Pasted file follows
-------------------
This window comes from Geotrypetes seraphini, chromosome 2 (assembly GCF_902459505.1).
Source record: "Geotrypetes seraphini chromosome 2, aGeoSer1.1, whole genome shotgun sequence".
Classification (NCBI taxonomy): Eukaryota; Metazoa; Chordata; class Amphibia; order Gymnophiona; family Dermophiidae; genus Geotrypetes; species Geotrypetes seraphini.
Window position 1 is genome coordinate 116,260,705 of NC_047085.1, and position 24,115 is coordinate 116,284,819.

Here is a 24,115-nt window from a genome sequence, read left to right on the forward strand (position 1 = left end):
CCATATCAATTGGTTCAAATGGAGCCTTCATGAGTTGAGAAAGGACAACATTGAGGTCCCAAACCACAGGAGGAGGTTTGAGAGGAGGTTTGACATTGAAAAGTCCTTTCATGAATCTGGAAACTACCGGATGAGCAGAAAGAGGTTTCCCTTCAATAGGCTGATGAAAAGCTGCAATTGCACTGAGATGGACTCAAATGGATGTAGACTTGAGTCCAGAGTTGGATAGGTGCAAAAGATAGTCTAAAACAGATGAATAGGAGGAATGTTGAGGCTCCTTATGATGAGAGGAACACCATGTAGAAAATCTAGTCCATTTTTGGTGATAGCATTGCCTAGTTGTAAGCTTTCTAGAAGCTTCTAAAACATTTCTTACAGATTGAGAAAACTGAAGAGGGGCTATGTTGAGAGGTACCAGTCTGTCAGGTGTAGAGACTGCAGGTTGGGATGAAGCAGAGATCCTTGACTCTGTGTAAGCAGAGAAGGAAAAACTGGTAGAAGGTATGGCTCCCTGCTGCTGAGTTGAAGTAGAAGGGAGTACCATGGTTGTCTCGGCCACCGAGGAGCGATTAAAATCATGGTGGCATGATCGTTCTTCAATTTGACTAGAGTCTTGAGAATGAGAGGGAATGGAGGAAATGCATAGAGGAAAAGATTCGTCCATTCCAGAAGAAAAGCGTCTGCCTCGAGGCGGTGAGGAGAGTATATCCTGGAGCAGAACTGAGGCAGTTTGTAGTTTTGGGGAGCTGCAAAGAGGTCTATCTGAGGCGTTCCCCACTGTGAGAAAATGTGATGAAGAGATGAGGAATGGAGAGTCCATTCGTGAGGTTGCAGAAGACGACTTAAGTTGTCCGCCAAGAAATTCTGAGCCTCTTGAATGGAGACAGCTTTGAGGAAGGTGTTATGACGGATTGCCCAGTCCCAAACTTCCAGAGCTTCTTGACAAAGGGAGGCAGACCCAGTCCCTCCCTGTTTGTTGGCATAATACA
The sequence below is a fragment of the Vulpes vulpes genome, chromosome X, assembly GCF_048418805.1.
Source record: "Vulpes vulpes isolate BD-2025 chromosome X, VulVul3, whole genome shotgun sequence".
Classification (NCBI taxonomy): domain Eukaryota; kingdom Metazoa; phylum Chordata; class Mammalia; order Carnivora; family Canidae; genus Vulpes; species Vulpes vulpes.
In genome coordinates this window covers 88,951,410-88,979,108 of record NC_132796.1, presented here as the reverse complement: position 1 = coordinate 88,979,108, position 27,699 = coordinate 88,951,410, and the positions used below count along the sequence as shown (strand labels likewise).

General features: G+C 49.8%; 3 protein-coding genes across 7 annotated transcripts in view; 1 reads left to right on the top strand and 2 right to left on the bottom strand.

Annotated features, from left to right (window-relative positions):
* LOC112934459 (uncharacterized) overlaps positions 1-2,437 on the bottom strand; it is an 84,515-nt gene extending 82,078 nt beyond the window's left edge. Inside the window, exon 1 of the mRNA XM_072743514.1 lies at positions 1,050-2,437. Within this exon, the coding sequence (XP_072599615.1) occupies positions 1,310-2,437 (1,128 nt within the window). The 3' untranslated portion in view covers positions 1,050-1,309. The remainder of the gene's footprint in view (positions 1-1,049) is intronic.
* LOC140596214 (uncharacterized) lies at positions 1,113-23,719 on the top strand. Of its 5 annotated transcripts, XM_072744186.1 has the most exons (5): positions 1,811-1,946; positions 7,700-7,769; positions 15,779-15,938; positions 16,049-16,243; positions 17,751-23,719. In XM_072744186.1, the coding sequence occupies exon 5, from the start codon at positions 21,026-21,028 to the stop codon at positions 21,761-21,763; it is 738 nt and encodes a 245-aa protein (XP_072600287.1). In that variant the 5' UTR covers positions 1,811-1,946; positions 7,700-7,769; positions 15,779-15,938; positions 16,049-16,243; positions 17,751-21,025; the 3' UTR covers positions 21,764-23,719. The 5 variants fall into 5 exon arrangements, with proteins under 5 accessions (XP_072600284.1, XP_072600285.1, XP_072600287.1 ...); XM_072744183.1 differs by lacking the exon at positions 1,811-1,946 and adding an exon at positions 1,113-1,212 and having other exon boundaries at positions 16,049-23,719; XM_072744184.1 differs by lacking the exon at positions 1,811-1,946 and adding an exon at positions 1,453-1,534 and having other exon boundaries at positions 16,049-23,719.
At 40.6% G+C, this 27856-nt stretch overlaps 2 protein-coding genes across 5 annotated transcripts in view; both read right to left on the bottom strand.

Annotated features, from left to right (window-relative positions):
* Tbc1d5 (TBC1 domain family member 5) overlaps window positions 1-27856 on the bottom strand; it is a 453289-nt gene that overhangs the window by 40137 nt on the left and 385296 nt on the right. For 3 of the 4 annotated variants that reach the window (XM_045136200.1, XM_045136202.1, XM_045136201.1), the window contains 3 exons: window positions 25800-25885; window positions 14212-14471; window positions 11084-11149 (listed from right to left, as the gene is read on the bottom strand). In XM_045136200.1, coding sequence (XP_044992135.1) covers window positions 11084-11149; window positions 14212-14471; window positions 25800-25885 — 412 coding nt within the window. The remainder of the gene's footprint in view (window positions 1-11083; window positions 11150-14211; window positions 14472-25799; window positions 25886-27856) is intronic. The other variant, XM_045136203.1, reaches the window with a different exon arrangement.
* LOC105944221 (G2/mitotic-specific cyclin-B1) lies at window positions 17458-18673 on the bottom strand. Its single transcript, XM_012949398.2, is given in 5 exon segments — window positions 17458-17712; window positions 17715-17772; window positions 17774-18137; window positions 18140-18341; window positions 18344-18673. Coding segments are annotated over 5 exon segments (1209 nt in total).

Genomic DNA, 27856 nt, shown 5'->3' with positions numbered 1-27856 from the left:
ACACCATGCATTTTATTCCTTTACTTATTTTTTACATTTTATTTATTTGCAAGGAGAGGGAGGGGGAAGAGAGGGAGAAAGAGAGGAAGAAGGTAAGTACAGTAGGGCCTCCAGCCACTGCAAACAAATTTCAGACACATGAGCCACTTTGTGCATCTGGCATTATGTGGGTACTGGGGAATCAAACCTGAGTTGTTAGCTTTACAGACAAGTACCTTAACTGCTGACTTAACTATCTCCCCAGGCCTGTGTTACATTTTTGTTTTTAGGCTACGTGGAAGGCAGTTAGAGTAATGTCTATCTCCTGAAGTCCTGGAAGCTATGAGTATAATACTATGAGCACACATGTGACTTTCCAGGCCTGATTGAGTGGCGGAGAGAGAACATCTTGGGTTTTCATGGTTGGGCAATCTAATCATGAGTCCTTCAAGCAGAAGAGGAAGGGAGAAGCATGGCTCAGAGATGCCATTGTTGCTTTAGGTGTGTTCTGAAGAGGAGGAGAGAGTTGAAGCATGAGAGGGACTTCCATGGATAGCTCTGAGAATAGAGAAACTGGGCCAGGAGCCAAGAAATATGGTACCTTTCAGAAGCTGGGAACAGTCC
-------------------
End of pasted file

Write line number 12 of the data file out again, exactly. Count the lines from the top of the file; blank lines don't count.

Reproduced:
Annotated features, from left to right (window-relative positions):